By Tim Heffernan (retired Toronto secondary school teacher)
Monday was the start of an important strike by secondary school teachers in the Durham District School Board. Six other boards could soon be joining them on the picket lines, depending on the speed of the negotiations. Together they (Durham and the other 6), make up what the OSSTF (Ontario Secondary School Teachers’ Federation) has called “the magnificent 7.” There is the potential for the development of rolling (not rotating) strikes by a good chunk of OSSTF members across the province over the next few weeks, which involves building sustained actions in selected school boards. Durham began strike action this week. Peel and Sudbury will likely join them next week to be followed by others at a later time If they are successful, a significant dent could be made in the shield of the Liberal austerity agenda.
Traditionally, but more in name only, collective bargaining on teacher issues took place between individual school boards and their local union counterparts. However, over the last 20 years, the Ontario government – being the sole funding source of education – has taken a more assertive role by centralizing bargaining so that the big-ticket item in negotiations, salaries, is determined by “discussions” between the government and the leaderships of the provincial unions. The declared rationale for the government intervention, under the guise of tackling the Ontario deficit, is to reduce the wages of teachers and education workers. However, reducing the debt is just a cover for the Liberals. The real end game is to break the power of the unions in order to open up the education field to the privateers.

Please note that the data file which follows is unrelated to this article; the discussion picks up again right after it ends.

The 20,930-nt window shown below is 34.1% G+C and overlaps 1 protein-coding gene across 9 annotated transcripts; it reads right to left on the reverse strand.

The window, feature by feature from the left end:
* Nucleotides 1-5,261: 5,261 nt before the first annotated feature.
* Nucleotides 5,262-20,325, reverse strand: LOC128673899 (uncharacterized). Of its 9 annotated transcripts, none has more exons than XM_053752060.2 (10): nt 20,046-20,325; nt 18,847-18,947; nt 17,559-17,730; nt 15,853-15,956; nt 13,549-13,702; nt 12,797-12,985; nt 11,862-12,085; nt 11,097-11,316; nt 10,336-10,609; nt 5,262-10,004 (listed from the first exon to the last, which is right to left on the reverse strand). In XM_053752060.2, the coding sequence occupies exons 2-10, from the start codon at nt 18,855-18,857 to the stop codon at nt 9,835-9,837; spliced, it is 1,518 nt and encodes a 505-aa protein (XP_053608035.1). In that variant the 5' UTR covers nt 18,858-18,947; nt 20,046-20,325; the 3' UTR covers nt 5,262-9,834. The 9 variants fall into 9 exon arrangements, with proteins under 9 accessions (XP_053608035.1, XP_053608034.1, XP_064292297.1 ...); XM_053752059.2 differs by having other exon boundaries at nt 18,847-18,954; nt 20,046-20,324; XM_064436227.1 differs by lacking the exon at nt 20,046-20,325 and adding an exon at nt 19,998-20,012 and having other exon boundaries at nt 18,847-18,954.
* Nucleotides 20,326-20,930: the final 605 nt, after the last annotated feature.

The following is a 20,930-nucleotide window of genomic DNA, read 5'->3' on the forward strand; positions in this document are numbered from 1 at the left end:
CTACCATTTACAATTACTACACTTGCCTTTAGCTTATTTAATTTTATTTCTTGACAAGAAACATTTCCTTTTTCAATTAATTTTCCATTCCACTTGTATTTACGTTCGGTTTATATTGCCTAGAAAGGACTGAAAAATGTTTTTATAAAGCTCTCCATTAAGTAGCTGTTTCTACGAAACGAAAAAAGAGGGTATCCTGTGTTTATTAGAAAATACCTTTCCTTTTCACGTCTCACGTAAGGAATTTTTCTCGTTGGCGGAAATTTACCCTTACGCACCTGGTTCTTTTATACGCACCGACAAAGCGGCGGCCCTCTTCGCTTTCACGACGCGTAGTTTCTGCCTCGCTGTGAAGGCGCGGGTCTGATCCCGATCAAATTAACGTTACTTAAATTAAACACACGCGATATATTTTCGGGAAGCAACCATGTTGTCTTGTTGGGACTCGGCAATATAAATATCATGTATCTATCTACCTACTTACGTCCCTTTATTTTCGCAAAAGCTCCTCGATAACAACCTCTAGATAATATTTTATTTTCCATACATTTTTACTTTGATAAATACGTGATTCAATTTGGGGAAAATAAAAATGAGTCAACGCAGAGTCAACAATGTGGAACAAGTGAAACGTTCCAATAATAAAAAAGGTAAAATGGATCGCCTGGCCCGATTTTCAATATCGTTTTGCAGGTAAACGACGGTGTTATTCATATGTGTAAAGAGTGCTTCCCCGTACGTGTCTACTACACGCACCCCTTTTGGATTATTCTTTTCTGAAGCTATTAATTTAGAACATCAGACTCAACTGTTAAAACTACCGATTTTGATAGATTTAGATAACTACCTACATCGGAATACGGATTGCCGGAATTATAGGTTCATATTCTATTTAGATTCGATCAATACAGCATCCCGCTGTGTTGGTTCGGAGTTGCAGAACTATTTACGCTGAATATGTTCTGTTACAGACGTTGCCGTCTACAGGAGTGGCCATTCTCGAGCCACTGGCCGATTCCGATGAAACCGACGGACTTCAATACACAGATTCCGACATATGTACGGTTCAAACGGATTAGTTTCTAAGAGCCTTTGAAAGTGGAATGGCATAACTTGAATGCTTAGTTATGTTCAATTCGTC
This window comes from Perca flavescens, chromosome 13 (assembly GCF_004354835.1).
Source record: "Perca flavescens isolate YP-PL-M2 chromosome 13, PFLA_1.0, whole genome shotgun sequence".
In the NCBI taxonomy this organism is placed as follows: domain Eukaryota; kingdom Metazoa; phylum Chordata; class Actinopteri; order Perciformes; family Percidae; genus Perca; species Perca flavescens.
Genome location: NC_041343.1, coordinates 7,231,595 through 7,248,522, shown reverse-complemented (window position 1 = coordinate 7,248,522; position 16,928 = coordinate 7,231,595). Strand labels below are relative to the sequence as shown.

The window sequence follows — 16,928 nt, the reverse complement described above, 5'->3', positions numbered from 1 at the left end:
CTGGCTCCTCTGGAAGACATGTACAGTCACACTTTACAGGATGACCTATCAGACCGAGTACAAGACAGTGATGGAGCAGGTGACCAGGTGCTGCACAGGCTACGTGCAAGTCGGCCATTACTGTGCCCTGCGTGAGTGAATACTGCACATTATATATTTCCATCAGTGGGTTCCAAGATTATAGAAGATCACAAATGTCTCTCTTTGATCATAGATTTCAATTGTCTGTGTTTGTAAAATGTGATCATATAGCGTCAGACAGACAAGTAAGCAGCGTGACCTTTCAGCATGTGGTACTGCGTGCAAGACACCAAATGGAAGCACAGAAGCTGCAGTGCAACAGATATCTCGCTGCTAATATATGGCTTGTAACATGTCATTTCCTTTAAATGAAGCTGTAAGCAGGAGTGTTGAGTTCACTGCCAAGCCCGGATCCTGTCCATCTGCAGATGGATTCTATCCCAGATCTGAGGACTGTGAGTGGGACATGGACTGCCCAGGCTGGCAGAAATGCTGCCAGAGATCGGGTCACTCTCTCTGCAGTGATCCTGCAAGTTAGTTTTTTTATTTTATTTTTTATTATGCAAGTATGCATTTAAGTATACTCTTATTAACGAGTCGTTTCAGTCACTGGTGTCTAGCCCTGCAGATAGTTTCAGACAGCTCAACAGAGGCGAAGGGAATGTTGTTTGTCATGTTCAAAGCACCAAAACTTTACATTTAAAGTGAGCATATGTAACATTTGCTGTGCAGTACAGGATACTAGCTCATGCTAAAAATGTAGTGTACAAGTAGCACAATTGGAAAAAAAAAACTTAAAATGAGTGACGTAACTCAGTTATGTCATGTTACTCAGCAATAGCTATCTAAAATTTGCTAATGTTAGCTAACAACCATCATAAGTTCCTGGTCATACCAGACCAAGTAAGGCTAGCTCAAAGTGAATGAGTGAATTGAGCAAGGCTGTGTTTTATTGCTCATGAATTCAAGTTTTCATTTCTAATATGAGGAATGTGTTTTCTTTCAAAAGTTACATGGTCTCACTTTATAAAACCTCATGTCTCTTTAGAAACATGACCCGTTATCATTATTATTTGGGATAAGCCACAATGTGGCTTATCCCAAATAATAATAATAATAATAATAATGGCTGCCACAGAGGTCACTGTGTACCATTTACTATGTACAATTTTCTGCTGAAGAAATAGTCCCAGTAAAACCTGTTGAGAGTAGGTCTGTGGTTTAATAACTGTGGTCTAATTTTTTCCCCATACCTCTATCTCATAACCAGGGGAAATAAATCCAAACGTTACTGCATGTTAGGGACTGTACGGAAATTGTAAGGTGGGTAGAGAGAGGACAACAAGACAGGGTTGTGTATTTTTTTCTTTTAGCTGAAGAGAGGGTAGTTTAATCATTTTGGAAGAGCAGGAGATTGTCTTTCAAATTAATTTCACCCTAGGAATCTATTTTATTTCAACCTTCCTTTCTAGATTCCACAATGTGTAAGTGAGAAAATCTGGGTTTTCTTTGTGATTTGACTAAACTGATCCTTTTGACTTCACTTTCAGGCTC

The formal centralization process began in 2004 with the voluntary co-operation by the unions and the establishment of “provincial discussion tables.” In 2012, this process was formalized forcibly via legislation with the imposition of Bill 115 which led to a number of strips in previously negotiated local contracts:
- Zero % wage increase;
- Reductions in sick leave entitlements;
- Delaying the movement of new teachers up the salary grid;
- Eliminations of retirement gratuities.
Formalization was consolidated further with the passing of Bill 122 a year ago. This is the law that has laid the framework for the current “negotiations” – a central table for the big ticket items: salary, benefits, workload (including class size and supervision) with a local bargaining table for the remaining scraps.
At the central table, the government and OPSBA (Ontario Public School Boards Association), in addition to issues of salary and class caps, have put forward the following:
- Elimination of prep time for non classroom teachers (e.g. library, guidance, special ed. etc); Supply teachers would get no prep time, i.e. they would be fully assigned for the entire work day;
- More on-calls and supervision duties to be assigned to teachers;
- Teachers’ professional judgement to be further devalued by giving Boards the power to tell teachers what/when/how to assess/evaluate student work.
- Allowing principals and VPs to be reinstated into the teachers’ bargaining unit (think school closures and downsizing), ahead of BU members, allowing them full seniority and without payment of union dues. Thus a principal, “surplus to requirements”, could be placed into a teaching position which might lead to a “regular teacher” being laid off.
- Further cuts to sick leave and other benefits;
If the government gets away with the above, it’s not just the teachers and education section that is in trouble. They’ll be coming after all of us.
OSSTF seem to be setting the pace in terms of militant action and I can only speak for them. Their strategy is to start with rolling strikes (see above). An innovative strategy being employed by OSSTF is that members who are not striking will be levied extra union dues to finance enhanced strike pay for those who are on strike. It remains to be seen how effective the rolling strike strategy will be. Up in the air is what elementary (ETFO) and Catholic (OECTA) teachers do. And the big question will be how the government plays it – sit it out or introduce back to work legislation with binding arbitration? And if back to work legislation is introduced, does OSSTF and the other unions have a plan B?